The simulation and analyses of cell spreading were performed using the commercial finite element package ABAQUS (standard version 6.6, SIMULIA). The simulation was conducted using a personalized computer (Acer Inc., Taiwan) with an Intel processor (2.66GHz) and 3.25GB of RAM. Simulated data were stored on a 500GB hard drive (Western Digital).
Tensegrity Properties for Cytoskeleton
Cables and struts in the tensegrity structure represented actin filaments and microtubules, respectively. Tensegrity, a prestressed and self-equilibrated structure, consisted of pre-tensed actin filaments and pre-compressed microtubules equilibrating each other without external support in the un-deformed states , , . The nodes were pinned and denoted as candidates for FAs. Both the OT and COT structures were sphere-like structures and represented a hollow structure in their un-deformed states. The easily folded structure could deform to describe the change of cell shapes under different conditions.
To build the OT structure, the relative positions of 6 struts with a length of 16µm were first defined using ABAQUS as described previously . Each pair of parallel struts formed a plane, and the 6 struts established three orthogonal planes (blue element, Fig. 1A). Then, the ends of neighboring struts were connected with a length of 9.8µm to establish 24 cables (red element, Fig. 1A). The OT structure used 12 nodes and was employed as a cytoskeleton model based on aforementioned cell-like features (Figs. 1A–B) .
The octahedron tensegrity (OT) is composed of 24 cables (red) and 6 struts (blue) (A). An initial height is measured on the X-Z plane. Two pairs of triangular planes (green and orange dash lines) separated the OT structure into two overlapping layers (B). 48 cables (red) and 12 struts (blue) formed the cuboctahedron tensegrity (COT) structure with an initial cell height (C). The COT structure is a three-layer structure separated by three pairs of square planes (green, orange and blue dash lines) (D). The candidates for attaching nodes during spreading are marked as red circles in both the OT (B) and COT (D) structures. The initial boundary condition for each structure has three nodes (solid black circles) attached on the rigid floor (x-y plane) (A and C). ⊗ means one node overlaps another in the view direction.
For the COT structure, 12 struts with a length of 12µm were drawn using ABAQUS and rearranged to their relative positions , which induced four planes intercrossing at the structure center (blue element, Fig. 1C). Then, 24 nodes connected cables at both ends of the struts. A total of 48 cables were drawn by connecting the ends of neighboring strut with two different lengths of 7.14 and 6.24µm (red element, Fig. 1C). Among the 48 cables, the longer cables (7.14µm) composed the square patterns (the green dash square at the bottom), whereas the shorter cables (6.24µm) formed the triangle patterns (Fig. 1D). After construction, tensegrity structures were rotated and translated to determine initial boundary conditions.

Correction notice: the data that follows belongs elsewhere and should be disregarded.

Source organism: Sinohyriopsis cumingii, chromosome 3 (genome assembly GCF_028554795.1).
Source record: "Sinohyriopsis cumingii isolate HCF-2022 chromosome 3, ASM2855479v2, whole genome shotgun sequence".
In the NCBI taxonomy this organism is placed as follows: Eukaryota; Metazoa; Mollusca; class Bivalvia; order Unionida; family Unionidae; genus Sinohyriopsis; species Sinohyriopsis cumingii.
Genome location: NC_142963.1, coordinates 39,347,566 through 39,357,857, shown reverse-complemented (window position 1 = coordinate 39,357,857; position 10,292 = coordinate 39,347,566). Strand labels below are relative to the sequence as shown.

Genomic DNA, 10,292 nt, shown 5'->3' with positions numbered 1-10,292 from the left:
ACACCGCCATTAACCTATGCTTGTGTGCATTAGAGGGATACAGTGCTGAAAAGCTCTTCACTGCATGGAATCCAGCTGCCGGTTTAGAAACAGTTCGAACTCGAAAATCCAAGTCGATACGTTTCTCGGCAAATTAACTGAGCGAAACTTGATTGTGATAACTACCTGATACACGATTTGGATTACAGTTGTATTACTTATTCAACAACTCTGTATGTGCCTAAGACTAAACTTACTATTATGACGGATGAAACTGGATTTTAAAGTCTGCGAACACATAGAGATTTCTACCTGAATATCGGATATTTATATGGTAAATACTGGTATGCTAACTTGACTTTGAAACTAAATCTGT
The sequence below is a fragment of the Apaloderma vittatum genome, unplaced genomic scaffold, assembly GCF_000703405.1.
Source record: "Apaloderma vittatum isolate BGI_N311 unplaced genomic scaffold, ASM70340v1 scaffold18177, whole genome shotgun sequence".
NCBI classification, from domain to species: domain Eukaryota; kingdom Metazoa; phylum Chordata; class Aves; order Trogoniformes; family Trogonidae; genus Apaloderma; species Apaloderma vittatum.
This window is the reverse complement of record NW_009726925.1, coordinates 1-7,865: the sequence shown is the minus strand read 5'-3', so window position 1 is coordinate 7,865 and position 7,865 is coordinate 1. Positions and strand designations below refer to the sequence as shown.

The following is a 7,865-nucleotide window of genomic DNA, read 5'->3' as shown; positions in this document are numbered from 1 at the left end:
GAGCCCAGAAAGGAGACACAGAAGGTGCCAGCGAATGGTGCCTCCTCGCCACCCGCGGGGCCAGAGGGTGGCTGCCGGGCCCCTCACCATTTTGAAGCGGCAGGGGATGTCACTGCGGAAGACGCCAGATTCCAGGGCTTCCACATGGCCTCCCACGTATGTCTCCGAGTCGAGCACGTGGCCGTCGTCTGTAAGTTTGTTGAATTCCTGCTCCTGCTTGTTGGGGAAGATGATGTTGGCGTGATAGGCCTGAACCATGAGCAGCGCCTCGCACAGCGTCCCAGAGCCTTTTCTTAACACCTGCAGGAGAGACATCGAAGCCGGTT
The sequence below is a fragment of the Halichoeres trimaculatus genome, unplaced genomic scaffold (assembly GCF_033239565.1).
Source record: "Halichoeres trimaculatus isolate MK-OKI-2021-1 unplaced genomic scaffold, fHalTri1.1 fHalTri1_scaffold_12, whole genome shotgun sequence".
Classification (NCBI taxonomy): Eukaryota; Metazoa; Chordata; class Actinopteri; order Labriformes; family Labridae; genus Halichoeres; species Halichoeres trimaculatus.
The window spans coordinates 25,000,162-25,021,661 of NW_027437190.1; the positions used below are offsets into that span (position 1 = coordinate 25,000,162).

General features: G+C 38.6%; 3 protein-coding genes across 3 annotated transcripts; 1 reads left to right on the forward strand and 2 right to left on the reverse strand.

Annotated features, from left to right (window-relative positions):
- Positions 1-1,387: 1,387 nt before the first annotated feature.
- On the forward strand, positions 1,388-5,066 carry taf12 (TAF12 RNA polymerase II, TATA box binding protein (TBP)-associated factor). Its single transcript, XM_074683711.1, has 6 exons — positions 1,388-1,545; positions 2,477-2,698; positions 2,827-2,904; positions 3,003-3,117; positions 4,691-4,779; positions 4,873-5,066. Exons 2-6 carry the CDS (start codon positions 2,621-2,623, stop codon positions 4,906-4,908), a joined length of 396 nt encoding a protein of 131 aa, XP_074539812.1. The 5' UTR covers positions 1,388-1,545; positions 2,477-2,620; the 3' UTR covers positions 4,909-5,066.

Material Properties of Elements
Cables and struts were assumed to behave linear-elastically to clarify the contributions of actin filaments and microtubules with respect to their mechanical properties during cell spreading. The Young's modulus of cables and struts was and , respectively, in accordance to the experimental measurements , , . The tensile force carried in a cable, F, with a current length is:(1)where, is the cross-section area of cables and was (solid cylinder with a radius of 4.25 nm) . denotes the resting length of cables, whereas denotes the initial length of cables in a tensegrity structure without deformation.
The compressive force carried in a strut, P, with a current length L is:(2)where, is the cross-section area of the struts and was (hollow cylinder with an outer diameter of 25 nm and an inner diameter of 15 nm). and denote the initial and resting length of the struts, respectively. The lengths of cables and struts have a relationship of in the OT structure (Fig. 1B). The geometrical relationships in the COT structure are and . The subscript “squ” stands for cables comprising square patterns and “tri” stands for cables comprising triangle patterns (Fig. 1D).
The dimensions of constitutive elements in the OT structure were and , which led to an initial structure height of 14.3µm (Fig. 1A). The COT structure had a height of 14.8µm with , , and (Fig. 1C). and in Equations (1) and (2) describe the initial pre-tension of cables and pre-compression of struts in an undeformed tensegrity. In general, is equal to the force produced by a single actomyosin unit measured roughly from 0.2 to 6pN . had an average value of 1.6pN for the OT structure in the current study. then became when achieving an initial self-equilibrated status , . In the COT structure, the initial pre-tension of cables composing triangle patterns, , was 1.6pN. For the self-equilibrated status, the pre-tension of cables composing square patterns, , was . The pre-compression of struts was . The mechanical settings of the elements in both the OT and COT tensegrity structures are summarized in Table 1.
Spreading Principles in Dynamic Simulation
During the spreading simulation, the cables and struts were depicted as truss elements that only supported axial force and deformation. The initial boundary condition for the OT and COT structure had two cables lying on the x-y plane and three nodes pinned to the x-y plane (solid black circles, Figs. 1A and 1C). The substrate (x-y plane, where the cytoskeleton structures attached) was assumed to be a rigid floor to ignore mechanical interactions between cytoskeleton forces and substratum rigidity. The nodes connected with cables and struts were pinned as free movable joints. Half of the connected joints were candidates for attaching nodes and formed FAs in a spread out structure. When the structure reached the maximum numbers of FAs, one end of every strut was attached to the x-y plane. The FAs were allowed to move to the new location on the x-y plane and other nodes were free of constraints.